Besides building credibility with your transparency, you’ll also add an extra layer of objectivity. When you link to the source, you’re likely to vet it further. If it doesn’t feel like something you’d want your reader to see (whether it’s out of context, not the original source, or anything else that doesn’t feel right), you might reconsider using it. That a level of extra thoughtfulness that’s guaranteed to elevate both the quality and credibility of your content.
Seeing is believing. It’s as simple as that. Showing a video instantly boosts your credibility because it allows the audience to see or hear for things with their own eyes and ears. Think of this the way you think when you look at one of those glossy hotel photos that’s just too good to believe. Now picture how you feel when it’s replaced by a short video. You see more of the room and you feel like you’re seeing it with your own eyes. It instantly starts to feel more credible.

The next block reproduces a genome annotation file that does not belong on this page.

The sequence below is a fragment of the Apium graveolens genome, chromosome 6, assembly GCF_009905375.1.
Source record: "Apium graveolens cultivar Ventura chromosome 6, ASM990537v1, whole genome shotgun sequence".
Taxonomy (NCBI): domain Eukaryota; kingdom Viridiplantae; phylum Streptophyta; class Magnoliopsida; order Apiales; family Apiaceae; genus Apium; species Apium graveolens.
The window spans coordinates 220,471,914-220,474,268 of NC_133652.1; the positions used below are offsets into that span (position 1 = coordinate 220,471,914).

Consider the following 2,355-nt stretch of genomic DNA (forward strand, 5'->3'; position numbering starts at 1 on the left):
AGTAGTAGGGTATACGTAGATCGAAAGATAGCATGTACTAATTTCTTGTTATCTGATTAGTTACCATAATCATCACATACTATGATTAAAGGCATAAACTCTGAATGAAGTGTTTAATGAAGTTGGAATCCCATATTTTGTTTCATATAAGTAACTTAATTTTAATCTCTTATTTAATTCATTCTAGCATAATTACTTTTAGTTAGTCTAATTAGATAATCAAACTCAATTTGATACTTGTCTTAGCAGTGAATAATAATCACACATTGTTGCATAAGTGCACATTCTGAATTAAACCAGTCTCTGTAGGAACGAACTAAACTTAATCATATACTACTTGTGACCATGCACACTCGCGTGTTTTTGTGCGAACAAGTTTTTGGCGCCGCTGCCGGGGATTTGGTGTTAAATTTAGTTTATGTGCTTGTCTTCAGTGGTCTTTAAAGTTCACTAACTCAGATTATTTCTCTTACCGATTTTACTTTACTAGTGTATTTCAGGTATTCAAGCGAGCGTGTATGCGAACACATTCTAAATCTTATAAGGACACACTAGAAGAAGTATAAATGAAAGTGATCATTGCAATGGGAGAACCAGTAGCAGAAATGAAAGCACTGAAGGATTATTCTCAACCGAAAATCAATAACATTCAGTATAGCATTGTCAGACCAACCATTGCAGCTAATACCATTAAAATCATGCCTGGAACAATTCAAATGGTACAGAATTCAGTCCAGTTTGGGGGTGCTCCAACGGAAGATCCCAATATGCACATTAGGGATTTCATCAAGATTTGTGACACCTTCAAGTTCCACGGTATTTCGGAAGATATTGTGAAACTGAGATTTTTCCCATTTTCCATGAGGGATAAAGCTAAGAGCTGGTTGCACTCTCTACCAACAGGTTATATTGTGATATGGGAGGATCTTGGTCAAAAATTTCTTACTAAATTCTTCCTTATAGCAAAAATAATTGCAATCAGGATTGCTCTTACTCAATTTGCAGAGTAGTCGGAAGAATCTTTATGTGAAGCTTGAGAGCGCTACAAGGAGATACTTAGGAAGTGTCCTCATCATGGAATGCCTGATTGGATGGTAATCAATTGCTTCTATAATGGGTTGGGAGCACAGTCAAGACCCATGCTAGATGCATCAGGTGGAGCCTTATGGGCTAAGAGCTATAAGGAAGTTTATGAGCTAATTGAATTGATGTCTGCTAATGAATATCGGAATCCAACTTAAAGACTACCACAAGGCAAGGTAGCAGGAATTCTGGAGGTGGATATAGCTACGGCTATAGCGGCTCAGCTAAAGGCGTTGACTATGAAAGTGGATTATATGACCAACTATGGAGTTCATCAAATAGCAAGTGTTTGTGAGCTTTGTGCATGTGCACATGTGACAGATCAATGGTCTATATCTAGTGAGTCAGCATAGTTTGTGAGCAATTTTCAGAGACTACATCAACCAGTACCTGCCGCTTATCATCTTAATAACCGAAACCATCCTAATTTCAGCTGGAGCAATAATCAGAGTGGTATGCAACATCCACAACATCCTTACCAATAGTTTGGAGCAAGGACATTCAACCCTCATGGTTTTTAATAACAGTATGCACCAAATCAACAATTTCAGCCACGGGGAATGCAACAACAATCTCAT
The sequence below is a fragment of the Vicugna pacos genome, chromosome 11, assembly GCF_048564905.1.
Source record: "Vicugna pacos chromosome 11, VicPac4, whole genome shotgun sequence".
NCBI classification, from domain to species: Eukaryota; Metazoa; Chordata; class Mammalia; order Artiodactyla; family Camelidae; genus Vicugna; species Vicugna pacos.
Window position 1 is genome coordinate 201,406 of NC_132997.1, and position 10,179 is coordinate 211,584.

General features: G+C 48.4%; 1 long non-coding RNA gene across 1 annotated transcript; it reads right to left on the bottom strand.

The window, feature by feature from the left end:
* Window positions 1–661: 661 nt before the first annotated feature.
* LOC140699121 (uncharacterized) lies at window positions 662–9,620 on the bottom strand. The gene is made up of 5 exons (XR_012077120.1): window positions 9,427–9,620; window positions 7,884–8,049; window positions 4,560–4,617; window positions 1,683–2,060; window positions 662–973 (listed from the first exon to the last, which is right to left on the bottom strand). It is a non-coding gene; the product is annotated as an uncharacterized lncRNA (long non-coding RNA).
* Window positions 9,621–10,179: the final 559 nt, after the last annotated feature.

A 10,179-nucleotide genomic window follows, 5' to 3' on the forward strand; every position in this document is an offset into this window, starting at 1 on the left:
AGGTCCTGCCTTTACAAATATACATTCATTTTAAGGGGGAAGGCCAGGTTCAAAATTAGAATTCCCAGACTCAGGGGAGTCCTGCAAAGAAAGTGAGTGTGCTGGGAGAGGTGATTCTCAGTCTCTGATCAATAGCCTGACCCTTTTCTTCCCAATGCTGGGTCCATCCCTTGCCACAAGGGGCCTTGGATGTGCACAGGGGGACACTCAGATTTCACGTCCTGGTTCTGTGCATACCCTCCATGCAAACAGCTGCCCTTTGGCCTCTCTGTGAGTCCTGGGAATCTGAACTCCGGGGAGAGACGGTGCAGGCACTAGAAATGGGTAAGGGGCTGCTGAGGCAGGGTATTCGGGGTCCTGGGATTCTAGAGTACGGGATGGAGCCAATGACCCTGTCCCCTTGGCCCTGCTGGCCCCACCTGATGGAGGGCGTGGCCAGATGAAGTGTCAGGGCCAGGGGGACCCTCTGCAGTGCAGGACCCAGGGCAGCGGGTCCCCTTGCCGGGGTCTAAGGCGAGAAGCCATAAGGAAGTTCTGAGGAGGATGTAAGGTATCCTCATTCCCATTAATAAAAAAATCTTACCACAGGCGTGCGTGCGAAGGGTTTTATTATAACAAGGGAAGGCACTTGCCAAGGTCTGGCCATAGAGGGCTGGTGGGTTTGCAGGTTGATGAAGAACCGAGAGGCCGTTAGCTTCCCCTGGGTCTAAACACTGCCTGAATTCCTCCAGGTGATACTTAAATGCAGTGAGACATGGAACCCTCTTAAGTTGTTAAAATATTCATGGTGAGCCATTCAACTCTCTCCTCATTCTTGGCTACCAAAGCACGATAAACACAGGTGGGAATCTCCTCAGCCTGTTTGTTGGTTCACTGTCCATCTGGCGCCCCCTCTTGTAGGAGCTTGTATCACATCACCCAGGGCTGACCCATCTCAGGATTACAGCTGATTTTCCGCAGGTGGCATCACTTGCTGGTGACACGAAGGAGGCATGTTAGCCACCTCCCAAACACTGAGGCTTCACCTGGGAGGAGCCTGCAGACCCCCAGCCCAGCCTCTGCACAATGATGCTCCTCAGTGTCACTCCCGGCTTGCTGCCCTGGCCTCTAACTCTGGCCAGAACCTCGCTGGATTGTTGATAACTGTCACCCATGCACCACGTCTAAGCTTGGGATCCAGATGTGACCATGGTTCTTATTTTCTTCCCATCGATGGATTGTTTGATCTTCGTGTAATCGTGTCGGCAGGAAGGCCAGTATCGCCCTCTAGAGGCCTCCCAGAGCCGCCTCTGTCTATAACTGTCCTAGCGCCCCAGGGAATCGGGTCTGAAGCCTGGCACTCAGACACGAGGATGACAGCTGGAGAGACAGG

Now think through the same thing with other examples, like a testimonial or case study where a recorded interview lets the audience vet the endorsement for ourselves. Same story for a demonstration or any other video. It simply feels more transparent and objective because there’s more information to process (both audio and video) and more access to it.
Make no mistake, fake news is a legitimate threat to all content creators. It muddies the waters of the entire internet. However, that threat also creates a giant opportunity for content marketers who embrace the principles of journalistic objectivity. With an increasingly knowledgeable and skeptical audience on the other end, producing “good” content will not only burnish your brand’s credibility but it will help distance your content (and your brand) from those who don’t.
This article originally appeared in The StoryTeller Media Blog.